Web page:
director Stanley Kramer
For a sprawling, epic comedy starring a multitude of Hollywood greats, Stanley Kramer’s It’s a Mad, Mad, Mad, Mad World is high on the sprawl and the epicness (clocking in at 161 minutes, down from an even longer original), but the heights of hilarity are more in the amusing level than that of epic humor.
We were going to go see it at the Castro Theatre a week or so ago but the timing didn’t work for us. But Felix got fixated on it and wanted to see it so we queued it up.
From the main group of five guys that witness a car go flying over a cliff and huddle to watch “Smiler” Grogan (Jimmy Durante) give up the ghost and the location of his stolen bundle of bucks, I was struck that both Mickey Rooney and Sid Caesar had both just died earlier this year and that Jonathan Winters had passed just a year prior. Heck, when you come down to it, everybody in this movie is probably dead. It was made over 50 years ago.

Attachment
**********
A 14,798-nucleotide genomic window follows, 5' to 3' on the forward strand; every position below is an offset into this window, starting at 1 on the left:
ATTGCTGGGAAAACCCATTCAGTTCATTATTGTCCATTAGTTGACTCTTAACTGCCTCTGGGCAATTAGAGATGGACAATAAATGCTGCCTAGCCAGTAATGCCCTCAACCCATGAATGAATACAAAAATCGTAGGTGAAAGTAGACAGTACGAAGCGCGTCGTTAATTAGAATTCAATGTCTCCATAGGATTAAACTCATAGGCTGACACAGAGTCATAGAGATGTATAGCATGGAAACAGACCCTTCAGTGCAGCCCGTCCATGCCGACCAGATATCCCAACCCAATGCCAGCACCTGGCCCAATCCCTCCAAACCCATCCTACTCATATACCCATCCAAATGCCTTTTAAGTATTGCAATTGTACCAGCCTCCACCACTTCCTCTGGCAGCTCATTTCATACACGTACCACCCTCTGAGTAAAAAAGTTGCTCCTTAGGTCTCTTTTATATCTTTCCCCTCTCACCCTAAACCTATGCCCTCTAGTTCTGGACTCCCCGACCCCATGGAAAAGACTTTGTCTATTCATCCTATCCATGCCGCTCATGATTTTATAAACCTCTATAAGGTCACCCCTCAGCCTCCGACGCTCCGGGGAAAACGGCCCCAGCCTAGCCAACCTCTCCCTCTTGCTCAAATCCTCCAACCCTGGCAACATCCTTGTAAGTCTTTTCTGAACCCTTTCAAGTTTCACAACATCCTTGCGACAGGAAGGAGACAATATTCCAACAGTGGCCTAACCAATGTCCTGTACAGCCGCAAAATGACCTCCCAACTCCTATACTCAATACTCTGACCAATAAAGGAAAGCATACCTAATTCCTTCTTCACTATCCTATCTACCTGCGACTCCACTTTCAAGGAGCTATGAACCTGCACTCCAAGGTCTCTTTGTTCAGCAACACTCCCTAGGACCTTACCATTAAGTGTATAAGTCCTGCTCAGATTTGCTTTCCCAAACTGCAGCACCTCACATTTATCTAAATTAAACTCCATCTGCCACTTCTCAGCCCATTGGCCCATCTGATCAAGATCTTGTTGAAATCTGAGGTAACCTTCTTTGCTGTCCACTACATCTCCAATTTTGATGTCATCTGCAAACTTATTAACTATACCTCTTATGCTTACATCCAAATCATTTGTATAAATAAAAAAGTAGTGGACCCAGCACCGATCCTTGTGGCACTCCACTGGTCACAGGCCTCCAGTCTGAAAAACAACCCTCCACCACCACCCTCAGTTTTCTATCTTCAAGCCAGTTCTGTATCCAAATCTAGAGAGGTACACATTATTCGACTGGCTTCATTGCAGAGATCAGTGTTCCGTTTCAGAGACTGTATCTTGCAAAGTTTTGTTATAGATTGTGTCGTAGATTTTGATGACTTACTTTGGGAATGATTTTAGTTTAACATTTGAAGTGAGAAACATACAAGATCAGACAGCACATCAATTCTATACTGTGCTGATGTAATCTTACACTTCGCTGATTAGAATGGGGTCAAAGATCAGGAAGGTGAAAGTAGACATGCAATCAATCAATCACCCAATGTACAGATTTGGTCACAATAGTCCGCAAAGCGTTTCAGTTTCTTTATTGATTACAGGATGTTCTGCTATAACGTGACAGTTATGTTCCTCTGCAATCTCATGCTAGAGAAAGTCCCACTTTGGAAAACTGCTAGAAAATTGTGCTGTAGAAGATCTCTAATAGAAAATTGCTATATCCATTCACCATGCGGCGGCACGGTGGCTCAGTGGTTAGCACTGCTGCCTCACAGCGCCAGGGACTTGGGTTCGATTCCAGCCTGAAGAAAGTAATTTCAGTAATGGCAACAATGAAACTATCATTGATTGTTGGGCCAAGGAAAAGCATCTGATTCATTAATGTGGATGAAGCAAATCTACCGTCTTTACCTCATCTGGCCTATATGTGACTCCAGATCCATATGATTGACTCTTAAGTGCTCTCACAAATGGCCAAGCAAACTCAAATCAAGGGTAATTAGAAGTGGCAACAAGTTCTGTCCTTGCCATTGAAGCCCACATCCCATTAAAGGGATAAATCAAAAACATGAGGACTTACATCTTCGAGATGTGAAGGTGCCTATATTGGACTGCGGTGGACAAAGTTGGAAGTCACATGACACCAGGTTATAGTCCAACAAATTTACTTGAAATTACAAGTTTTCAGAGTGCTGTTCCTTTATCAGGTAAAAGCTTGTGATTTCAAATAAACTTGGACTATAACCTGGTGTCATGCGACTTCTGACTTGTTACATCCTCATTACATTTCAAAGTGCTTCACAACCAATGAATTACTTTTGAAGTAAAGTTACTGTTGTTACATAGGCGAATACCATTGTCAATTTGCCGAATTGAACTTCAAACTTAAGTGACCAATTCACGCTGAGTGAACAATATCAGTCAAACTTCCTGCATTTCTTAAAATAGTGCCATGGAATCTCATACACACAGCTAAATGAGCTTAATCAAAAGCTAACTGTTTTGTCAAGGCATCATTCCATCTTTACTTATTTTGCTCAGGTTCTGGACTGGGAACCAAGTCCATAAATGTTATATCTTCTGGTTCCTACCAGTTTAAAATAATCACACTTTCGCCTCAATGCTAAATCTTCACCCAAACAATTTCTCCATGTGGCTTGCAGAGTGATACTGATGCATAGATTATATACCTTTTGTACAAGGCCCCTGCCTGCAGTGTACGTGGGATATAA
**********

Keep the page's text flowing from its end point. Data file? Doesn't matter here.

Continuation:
The wild antics of the crazy people who go on a road (and plane) race to get from the hills of Kern County down to the lowest end of Southern California in pursuit of $350,000 of buried loot is madcap and antic. Along with those above, we’ve got Buddy Hackett, Milton Berle, Ethel Merman, Terry-Thomas, Phil Silvers, Edie Adams, and Peter Falk. And in addition lots of super cameos from Jerry Lewis, Jim Backus, Buster Keaton, Jack Benny, Paul Ford, Joe E. Brown and Don Knotts. Jesus, just about everybody you can think of (that is, til you read all the people who were “almost” in the movie.)
The kids actually really enjoyed it, both of them. Clara commented early on during the title sequence (designed by the inimitable Saul Bass) that even the title sequence was long (4 minutes). And they groaned when the Intermission came on. But they liked it. I had to point out to them who everybody was.
One sort of negative thing is how obnoxious all the women are. I guess all of the men are greedy, selfish jerks too, but Ethel Merman’s performance is both great and massively strident. At least some of the men have some element of pathos to soften their coarseness. It wouldn’t be out of step in 1963 Hollywood for a little patriarchal misogyny.